Coram Deo ~

Looking at contemporary culture from a Christian worldview


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My Review of Spider-Man: Homecoming

Spider-Man: Homecoming, rated PG-13
*** ½  

Spider-Man Homecoming is an action-packed, humor-filled Marvel film with a new Spider-Man that is enjoyable.
After two films in which Andrew Garfield (Hacksaw Ridge, Silence) played Spider-Man, we were introduced to the high-school age Spider-Man/Peter Parker (Tom Holland) in 2016’s Captain America: Civil War. Tony Stark/Iron Man, played by two-time Oscar nominee Robert Downey Jr. (Tropic Thunder, Chaplin), had recruited him to help stop Captain America. This film picks up eight months after the action in that film.
Peter Parker is a 15-year old high school student from Queens. In addition to fighting minor crime in his neighborhood, he’s dealing with the usual high school issues. His best friend is the likeable Ned (Jacob Batalon), and he has a crush on Liz (Laura Harrier), a senior who is the captain of the High School Academic Decathlon. Peter lives with his Aunt May, played by Oscar winner Marisa Tomei (My Cousin Vinny), from whom he hides his after-school Spider-Man activities. He tells her, and others, that he has an internship for Stark Industries.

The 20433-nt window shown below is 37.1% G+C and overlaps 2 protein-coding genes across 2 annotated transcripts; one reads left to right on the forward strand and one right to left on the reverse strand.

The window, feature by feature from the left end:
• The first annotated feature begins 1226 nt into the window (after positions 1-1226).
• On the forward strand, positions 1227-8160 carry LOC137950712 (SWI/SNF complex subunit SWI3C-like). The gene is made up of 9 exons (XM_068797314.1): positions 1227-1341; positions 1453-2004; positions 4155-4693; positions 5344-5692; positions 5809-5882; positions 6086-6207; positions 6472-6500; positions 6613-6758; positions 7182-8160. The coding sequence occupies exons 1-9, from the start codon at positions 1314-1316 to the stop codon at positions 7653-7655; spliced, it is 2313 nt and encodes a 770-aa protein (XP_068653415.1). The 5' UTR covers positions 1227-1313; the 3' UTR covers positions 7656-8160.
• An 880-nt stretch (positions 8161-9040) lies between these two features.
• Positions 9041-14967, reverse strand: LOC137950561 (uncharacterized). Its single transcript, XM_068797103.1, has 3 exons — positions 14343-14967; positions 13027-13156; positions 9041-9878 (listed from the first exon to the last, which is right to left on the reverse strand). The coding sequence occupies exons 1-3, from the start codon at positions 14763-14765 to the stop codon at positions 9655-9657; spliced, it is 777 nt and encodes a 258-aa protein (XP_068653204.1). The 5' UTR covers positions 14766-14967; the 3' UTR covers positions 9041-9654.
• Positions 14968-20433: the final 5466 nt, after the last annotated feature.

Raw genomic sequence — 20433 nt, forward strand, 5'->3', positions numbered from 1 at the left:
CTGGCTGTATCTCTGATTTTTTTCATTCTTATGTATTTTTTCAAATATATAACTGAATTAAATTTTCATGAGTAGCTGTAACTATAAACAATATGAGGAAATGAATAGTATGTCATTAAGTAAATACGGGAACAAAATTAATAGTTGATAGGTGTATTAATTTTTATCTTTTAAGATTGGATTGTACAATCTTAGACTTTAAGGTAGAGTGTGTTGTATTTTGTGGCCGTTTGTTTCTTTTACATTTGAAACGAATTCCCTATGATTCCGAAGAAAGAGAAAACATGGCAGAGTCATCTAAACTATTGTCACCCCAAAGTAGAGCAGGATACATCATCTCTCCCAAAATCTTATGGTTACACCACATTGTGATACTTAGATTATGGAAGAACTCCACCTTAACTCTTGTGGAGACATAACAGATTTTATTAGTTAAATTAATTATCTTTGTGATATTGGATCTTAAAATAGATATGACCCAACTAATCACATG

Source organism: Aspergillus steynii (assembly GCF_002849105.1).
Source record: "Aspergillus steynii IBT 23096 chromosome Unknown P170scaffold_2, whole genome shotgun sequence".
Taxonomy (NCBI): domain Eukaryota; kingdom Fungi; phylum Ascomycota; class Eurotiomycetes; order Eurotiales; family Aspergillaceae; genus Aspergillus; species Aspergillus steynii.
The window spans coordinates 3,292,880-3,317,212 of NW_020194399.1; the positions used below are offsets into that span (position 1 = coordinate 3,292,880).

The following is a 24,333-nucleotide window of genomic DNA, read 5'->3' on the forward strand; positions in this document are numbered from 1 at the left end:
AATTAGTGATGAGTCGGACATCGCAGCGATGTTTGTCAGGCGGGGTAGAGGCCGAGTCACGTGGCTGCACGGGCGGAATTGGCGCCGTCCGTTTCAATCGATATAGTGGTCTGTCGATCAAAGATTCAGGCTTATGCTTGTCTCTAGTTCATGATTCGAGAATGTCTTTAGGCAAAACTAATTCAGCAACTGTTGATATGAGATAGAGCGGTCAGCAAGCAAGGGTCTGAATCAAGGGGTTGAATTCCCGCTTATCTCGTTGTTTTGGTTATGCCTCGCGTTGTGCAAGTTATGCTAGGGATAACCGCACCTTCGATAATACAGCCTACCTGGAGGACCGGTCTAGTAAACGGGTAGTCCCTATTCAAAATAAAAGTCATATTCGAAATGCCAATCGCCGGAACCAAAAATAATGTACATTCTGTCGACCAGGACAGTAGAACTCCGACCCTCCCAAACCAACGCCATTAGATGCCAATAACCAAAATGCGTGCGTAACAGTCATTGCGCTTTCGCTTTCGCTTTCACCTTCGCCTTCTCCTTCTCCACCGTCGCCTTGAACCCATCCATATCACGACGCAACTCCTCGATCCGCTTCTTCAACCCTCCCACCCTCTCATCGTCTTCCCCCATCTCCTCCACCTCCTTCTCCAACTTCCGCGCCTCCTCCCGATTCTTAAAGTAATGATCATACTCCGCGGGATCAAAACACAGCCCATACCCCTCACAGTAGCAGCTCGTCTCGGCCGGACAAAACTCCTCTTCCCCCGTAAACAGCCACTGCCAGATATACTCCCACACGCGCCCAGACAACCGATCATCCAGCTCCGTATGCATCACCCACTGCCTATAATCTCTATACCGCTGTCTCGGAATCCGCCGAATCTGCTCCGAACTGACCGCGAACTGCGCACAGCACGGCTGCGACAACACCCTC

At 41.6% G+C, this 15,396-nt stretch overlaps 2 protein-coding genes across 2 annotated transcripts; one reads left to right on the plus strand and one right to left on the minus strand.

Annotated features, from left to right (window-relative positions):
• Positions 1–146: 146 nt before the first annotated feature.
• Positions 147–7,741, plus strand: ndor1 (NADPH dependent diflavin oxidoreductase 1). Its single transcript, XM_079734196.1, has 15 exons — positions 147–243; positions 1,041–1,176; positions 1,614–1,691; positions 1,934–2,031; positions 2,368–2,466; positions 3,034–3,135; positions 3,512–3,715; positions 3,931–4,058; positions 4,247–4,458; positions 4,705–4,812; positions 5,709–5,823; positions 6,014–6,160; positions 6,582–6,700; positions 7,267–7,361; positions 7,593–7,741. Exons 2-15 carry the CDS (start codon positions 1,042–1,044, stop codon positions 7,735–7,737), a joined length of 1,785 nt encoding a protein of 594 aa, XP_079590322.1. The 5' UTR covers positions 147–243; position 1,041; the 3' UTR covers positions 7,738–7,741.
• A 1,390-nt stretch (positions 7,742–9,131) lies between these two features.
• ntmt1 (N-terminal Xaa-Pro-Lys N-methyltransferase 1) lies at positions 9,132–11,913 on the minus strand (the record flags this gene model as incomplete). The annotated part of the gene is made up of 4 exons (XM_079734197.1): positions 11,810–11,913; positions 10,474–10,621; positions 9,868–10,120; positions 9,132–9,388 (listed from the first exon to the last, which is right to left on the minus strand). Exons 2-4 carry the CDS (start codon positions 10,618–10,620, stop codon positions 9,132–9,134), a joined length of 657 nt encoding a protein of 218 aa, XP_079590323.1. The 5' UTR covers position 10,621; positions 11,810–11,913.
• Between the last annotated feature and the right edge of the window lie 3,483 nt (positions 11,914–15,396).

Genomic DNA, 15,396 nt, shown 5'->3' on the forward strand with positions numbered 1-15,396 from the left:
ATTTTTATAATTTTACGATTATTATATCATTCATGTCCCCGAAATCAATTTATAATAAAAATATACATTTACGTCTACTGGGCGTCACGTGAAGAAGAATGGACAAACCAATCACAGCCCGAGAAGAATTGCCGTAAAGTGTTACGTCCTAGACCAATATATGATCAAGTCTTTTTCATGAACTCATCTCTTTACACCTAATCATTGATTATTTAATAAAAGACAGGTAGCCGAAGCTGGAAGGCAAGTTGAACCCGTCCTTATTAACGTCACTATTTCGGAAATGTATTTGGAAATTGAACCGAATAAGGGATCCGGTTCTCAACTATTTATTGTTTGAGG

The young Parker is a somewhat awkward superhero in training, and wears a suit that his mentor and father-figure Tony Stark has designed for him. He is in the process of figuring out his powers. He waits for a call from Happy Hogan, (Jon Lavreau, Chef), who plays Stark’s assistant, to take on the type of criminals that the Avengers do battle with.
The villain in the film is Adrian Toomes, played by Oscar nominated Michael Keaton (Birdman). Toomes is a disgruntled city contractor, who decides to sell stolen alien weapons on the black market. As a villain, he goes by the name of Vulture, and wears a costume with large wings. Peter encounters him and tells Tony Stark about him and is told not to get involved with the Vulture, but to concentrate on smaller crimes in his neighborhood. In other words, he is to be your friendly neighborhood Spider-Man. But Peter doesn’t follow that direction.
The film is directed by Jon Watts, who also writes the film with five others (Jonathan Goldstein, John Francis Daley, Christopher Ford, Chris McKenna and Erik Sommers). The film has an estimated budget of $175 million budget.
I enjoyed the humor in the film and thought Holland was excellent as Peter Parker/Spider-Man. Downey Jr. was good in a small role and Keaton was good as the film’s villain.
The film has less violence than the usual Marvel film as it focuses just as much on Parker’s high school life as it does on him as a super hero. There is also a twist in the film that I didn’t see coming. In addition, the film includes some good music, both original score and other songs.
Unfortunately, the film includes some adult language that is completely unnecessary, in addition to some abuses of God’s name. Scenes that took place at the Washington Monument and on the Staten Island Ferry were excellent. I also enjoyed Spider-Man getting to know all of the features of the suit that Stark had made for him.
And of course, being a Marvel film, don’t forget to sit all the way through the ending credits.


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Movie Review ~ Captain America: Civil War